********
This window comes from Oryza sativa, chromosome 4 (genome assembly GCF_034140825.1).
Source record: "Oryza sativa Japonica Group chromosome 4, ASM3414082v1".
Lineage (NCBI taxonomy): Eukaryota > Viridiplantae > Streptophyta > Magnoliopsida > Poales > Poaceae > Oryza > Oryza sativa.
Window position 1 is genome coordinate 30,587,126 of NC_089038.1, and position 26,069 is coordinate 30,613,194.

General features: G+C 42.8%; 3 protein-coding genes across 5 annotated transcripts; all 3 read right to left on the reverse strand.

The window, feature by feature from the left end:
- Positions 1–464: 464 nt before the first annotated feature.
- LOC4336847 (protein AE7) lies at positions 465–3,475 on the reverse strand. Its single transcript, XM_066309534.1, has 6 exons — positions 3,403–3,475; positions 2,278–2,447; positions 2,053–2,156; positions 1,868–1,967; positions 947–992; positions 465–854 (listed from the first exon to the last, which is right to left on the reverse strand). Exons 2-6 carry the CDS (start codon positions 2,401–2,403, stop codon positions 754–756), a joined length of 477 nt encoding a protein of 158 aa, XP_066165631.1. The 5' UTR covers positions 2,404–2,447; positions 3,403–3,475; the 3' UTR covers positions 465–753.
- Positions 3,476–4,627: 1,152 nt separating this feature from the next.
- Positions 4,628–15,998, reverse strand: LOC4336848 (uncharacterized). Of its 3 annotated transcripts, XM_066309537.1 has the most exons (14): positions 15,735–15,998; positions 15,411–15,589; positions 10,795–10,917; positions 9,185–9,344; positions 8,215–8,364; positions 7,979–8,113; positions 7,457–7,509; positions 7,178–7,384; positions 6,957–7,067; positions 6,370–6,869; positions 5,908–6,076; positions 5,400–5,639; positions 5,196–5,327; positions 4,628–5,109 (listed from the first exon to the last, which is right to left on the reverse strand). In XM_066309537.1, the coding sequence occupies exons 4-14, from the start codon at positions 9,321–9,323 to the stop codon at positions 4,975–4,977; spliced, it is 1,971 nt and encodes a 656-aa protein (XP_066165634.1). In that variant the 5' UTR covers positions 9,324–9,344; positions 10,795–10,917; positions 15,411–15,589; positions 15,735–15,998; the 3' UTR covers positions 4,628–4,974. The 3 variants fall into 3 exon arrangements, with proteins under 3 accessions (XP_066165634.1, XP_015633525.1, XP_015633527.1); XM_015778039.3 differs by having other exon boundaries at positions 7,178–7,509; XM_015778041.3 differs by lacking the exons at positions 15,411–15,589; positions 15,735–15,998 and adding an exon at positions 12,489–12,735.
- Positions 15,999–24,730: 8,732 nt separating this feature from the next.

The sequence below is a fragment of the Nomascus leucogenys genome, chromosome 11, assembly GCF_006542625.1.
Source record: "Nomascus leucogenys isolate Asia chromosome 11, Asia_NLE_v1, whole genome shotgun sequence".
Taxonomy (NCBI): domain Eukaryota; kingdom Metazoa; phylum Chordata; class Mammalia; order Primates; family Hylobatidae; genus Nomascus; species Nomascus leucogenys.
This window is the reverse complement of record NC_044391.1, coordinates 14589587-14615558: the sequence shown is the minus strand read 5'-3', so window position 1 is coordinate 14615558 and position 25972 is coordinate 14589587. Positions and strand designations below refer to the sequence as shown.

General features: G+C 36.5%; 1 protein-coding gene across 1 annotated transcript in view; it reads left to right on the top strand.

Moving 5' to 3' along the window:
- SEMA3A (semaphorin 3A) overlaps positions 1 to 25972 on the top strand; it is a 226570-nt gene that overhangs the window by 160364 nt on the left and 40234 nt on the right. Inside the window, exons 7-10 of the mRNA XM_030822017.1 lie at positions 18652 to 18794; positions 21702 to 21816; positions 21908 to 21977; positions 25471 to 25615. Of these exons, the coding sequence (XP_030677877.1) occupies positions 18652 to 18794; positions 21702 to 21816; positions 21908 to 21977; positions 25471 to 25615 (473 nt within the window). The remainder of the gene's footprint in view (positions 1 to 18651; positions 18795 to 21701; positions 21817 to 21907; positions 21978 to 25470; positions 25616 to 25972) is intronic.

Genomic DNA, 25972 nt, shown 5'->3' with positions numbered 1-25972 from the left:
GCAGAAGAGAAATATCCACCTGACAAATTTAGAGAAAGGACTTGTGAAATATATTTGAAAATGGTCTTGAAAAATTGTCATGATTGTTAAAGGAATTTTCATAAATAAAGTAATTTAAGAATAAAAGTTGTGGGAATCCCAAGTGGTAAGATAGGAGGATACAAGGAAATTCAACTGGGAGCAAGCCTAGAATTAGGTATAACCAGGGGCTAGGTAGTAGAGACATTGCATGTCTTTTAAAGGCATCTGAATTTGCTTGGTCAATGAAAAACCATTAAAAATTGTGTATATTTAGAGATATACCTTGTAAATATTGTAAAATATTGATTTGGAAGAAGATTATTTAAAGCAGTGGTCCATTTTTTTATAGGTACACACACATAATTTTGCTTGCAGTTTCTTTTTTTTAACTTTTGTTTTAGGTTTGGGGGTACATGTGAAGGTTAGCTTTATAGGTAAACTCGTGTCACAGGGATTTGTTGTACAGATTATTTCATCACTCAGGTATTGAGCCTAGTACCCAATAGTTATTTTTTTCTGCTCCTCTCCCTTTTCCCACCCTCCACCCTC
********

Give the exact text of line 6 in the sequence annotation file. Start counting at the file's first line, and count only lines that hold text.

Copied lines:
The window, feature by feature from the left end: